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Becoming Kiera Knightley

Something interesting happened on Facebook last week.  I posted about a man who does odd jobs around the house and how my inclination is to bend over backwards to get him to like me even though he gives me very clear signals that he either doesn’t like me or simply has a gruffness that comes out when communicating with women in general.  He is fine talking to Josh.

I mentioned that I had stopped myself from making him muffins (with the sole purpose to win him over) because it was very Kiera Knightley in Love Actually of me.  I think she’s one of the worst stories in the movie.  She spends the movie trying to coyly charm her husband’s best friend despite the fact that he clearly does not want to interact with her.  Either she has had the shortest engagement in history and therefore has only known this friend for a few weeks and is still trying to win him over OR she has been dealing with this awkwardness of months/years and is STILL pretending like she can just act cute and everyone will come around and love her.  Either way, things aren’t looking good for Kiera’s character.  Either she’s getting married to someone she just started dating or she is unwilling to understand that some people just won’t like her in this world.

So my post was merely about my own foible — my desire to make someone like me who clearly doesn’t like me and doesn’t need to like me.  That being a pleaser is part of my personality, but it is also a statement on women in general since this trait — making sure you’re doing everything to make the people around you happy even if it means making yourself unhappy — is one of our weaknesses.

Offer the man coffee.  Offer the man food I am already planning to make.  But also understand that it’s okay if he doesn’t like me.  I am not everyone’s cup of tea.

But it also raised a different thought for me — I didn’t hire him for his personality.  I hired him because he’s really good at fixing things.  He comes quickly.  He stays until the job is done.  He tries to save me money when he can.  All signs of a good worker.  Yes, he rolls his eyes when I ask a question, but I didn’t hire him to have kind facial expressions.  I hired him solely for his knowledge and trustworthiness and artistry.

I guess this struck me because I worked with so many kids over the years with differences that affected their personalities.  And I hate the idea of them having difficulty keeping a job just because they lack social skills despite having all capabilities to do a job in place.  You could make an argument that personality is a part of certain jobs, such as salesperson, teacher, or lawyer.  But when personality is not part of the job itself and the person isn’t cruel, should they be penalized or replaced just because they roll their eyes and sigh?  I don’t know.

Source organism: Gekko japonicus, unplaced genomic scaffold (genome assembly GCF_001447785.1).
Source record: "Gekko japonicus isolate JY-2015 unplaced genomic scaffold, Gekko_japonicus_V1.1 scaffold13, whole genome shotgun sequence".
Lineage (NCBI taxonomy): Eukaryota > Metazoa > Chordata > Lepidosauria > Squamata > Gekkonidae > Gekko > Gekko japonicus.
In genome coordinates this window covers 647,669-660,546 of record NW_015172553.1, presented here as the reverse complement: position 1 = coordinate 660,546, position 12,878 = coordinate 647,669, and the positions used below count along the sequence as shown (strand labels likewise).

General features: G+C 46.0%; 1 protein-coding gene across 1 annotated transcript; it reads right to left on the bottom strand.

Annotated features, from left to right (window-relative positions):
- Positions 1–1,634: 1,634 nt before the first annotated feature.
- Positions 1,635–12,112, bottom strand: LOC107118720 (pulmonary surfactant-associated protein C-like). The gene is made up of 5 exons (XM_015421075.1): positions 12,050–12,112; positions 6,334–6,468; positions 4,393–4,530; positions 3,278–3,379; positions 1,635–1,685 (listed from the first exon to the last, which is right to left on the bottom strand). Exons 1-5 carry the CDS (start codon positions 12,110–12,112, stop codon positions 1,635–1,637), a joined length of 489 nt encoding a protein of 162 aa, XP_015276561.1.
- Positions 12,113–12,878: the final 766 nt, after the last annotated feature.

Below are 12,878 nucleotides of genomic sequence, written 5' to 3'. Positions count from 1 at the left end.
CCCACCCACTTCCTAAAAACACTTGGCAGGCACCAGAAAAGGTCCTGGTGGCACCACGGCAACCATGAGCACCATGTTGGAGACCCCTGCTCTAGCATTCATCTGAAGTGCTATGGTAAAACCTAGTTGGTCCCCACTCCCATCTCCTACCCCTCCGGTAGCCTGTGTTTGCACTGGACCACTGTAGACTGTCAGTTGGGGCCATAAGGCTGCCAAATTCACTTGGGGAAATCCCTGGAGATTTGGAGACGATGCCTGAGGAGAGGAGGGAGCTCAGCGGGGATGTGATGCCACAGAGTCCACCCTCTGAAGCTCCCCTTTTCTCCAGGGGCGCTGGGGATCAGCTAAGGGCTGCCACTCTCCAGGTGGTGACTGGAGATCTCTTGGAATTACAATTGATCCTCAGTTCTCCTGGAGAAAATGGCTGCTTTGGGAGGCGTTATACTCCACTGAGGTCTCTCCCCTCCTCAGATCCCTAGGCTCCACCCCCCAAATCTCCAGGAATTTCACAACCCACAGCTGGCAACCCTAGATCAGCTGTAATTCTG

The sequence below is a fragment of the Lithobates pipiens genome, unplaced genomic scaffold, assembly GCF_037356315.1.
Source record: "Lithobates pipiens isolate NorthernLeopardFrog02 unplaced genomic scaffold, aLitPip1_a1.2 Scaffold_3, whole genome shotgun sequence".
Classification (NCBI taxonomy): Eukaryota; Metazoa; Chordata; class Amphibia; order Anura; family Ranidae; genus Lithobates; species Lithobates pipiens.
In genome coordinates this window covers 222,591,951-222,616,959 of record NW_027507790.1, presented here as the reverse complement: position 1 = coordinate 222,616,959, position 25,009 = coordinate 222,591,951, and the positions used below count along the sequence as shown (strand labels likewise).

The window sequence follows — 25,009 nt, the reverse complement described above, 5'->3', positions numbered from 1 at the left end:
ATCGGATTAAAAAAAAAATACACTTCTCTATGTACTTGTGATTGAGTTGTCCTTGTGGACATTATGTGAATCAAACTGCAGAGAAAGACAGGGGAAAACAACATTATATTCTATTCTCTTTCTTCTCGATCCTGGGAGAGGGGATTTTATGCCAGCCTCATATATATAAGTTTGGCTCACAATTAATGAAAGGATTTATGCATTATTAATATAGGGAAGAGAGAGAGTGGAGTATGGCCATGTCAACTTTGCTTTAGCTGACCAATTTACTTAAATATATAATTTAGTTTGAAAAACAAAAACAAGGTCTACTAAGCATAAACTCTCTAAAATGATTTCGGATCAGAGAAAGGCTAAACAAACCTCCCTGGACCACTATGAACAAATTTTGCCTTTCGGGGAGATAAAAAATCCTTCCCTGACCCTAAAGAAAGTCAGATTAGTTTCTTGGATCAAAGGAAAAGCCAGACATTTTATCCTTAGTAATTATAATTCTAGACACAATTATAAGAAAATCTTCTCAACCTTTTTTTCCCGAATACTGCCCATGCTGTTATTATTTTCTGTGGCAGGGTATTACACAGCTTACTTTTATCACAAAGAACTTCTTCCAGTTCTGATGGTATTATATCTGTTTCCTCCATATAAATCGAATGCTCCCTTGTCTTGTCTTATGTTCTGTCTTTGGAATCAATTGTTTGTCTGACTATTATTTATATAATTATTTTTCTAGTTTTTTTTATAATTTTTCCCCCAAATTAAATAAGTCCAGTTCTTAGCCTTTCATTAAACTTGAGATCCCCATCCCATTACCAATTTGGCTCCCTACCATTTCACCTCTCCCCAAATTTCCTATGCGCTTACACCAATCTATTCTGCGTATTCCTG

I guess some people feel that if they’re paying someone to do a job, they shouldn’t have to deal with rudeness, but I guess I’m someone who is willing to put up with some rudeness for a job well done.  What I’m not willing to put up with is myself bending over backwards to make people like me.  Life is too short to worry about what this guy thinks of me.

And one thing you don’t know about this guy — he talks out song lyrics to himself while he works.  Talks.  Not sings.  Like I just got to hear a spoken word “Brown Eyed Girl” by Van Morrison this week, and it made me smile.  Even if he did sigh moments later when I went to ask him a question.


1 Beth { 02.19.17 at 1:46 pm }

I’m dealing with a similar though also different dilemma. First, I agree you didn’t hire him for his personality but I do feel like when one is interacting with others there is a level of politeness required. I do get what you are saying about different personality traits however and would also tend to agree that the quality of the work is what matters.

My situation was more related to getting people to like me. There is a child in my daughter’s class who has been picking on her. She is vicious and mean and unrelenting. The facts of this are not in dispute. The teacher is involved and the other parents called in for a meeting. Yesterday we were at a party and this child and her mother arrived. I have interacted pleasantly with this mother in the past, prior to her daughter’s attacks on mine. She pointedly ignored me and even inched herself into the group of parents I was standing with, chatting and moving so that eventually I was the one excluded (which is crap by the way – shouldn’t I be the one doing that to her, if anything? Except that we’re adults and the whole scenario is ridiculous). I was so annoyed and went out of my way then to be nice to her, more than just polite. As I was doing it, I realized that I needed to stop. Aside from the general discomfort of suddenly being the odd mom out, why do I want her to like me? She’s rude, her child is mean, and I don’t like her. This could be uncomfortable for the rest of the school year and I think I’m just going to have to accept it.